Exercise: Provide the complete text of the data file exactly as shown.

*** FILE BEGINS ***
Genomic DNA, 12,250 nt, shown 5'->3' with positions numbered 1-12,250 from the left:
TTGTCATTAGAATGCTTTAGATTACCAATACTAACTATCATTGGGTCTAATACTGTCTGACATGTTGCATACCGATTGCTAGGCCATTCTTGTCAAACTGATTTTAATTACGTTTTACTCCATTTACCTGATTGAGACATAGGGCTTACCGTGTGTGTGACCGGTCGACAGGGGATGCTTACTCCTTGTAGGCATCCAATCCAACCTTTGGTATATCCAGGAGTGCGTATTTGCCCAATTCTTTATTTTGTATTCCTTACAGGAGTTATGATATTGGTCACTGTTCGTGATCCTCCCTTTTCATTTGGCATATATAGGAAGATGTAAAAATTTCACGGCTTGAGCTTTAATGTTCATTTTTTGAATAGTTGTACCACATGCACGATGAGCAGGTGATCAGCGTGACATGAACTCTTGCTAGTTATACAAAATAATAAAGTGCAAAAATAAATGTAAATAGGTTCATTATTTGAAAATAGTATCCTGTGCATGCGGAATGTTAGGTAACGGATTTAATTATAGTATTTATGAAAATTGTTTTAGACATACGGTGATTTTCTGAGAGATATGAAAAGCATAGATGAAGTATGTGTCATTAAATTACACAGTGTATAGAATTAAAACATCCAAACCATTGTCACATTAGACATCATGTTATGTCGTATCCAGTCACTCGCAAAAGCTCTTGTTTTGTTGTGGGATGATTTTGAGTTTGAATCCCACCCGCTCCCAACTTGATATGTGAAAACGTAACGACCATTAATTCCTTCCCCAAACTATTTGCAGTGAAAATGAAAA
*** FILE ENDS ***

Genomic DNA, 12,250 nt, shown 5'->3' with positions numbered 1-12,250 from the left:
TTGTCATTAGAATGCTTTAGATTACCAATACTAACTATCATTGGGTCTAATACTGTCTGACATGTTGCATACCGATTGCTAGGCCATTCTTGTCAAACTGATTTTAATTACGTTTTACTCCATTTACCTGATTGAGACATAGGGCTTACCGTGTGTGTGACCGGTCGACAGGGGATGCTTACTCCTTGTAGGCATCCAATCCAACCTTTGGTATATCCAGGAGTGCGTATTTGCCCAATTCTTTATTTTGTATTCCTTACAGGAGTTATGATATTGGTCACTGTTCGTGATCCTCCCTTTTCATTTGGCATATATAGGAAGATGTAAAAATTTCACGGCTTGAGCTTTAATGTTCATTTTTTGAATAGTTGTACCACATGCACGATGAGCAGGTGATCAGCGTGACATGAACTCTTGCTAGTTATACAAAATAATAAAGTGCAAAAATAAATGTAAATAGGTTCATTATTTGAAAATAGTATCCTGTGCATGCGGAATGTTAGGTAACGGATTTAATTATAGTATTTATGAAAATTGTTTTAGACATACGGTGATTTTCTGAGAGATATGAAAAGCATAGATGAAGTATGTGTCATTAAATTACACAGTGTATAGAATTAAAACATCCAAACCATTGTCACATTAGACATCATGTTATGTCGTATCCAGTCACTCGCAAAAGCTCTTGTTTTGTTGTGGGATGATTTTGAGTTTGAATCCCACCCGCTCCCAACTTGATATGTGAAAACGTAACGACCATTAATTCCTTCCCCAAACTATTTGCAGTGAAAATGAAAA